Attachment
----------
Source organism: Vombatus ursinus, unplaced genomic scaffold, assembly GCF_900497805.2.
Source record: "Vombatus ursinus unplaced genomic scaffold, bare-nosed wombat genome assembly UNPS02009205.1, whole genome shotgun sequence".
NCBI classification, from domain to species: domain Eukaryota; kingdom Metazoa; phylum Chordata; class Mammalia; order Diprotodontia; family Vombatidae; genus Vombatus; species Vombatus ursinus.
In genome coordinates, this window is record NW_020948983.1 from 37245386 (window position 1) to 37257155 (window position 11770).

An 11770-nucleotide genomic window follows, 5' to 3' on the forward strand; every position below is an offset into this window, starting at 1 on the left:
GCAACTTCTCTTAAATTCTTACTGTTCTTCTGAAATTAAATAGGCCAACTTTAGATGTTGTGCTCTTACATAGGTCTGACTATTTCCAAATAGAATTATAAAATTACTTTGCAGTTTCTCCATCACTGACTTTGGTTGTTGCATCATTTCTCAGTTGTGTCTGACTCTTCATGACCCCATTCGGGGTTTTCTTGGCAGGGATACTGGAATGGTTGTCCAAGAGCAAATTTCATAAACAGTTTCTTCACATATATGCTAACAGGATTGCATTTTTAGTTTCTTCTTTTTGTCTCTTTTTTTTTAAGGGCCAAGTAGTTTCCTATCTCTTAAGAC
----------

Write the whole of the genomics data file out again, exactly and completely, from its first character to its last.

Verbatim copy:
Source organism: Vombatus ursinus, unplaced genomic scaffold, assembly GCF_900497805.2.
Source record: "Vombatus ursinus unplaced genomic scaffold, bare-nosed wombat genome assembly UNPS02009205.1, whole genome shotgun sequence".
NCBI classification, from domain to species: domain Eukaryota; kingdom Metazoa; phylum Chordata; class Mammalia; order Diprotodontia; family Vombatidae; genus Vombatus; species Vombatus ursinus.
In genome coordinates, this window is record NW_020948983.1 from 37245386 (window position 1) to 37257155 (window position 11770).

An 11770-nucleotide genomic window follows, 5' to 3' on the forward strand; every position below is an offset into this window, starting at 1 on the left:
GCAACTTCTCTTAAATTCTTACTGTTCTTCTGAAATTAAATAGGCCAACTTTAGATGTTGTGCTCTTACATAGGTCTGACTATTTCCAAATAGAATTATAAAATTACTTTGCAGTTTCTCCATCACTGACTTTGGTTGTTGCATCATTTCTCAGTTGTGTCTGACTCTTCATGACCCCATTCGGGGTTTTCTTGGCAGGGATACTGGAATGGTTGTCCAAGAGCAAATTTCATAAACAGTTTCTTCACATATATGCTAACAGGATTGCATTTTTAGTTTCTTCTTTTTGTCTCTTTTTTTTTAAGGGCCAAGTAGTTTCCTATCTCTTAAGAC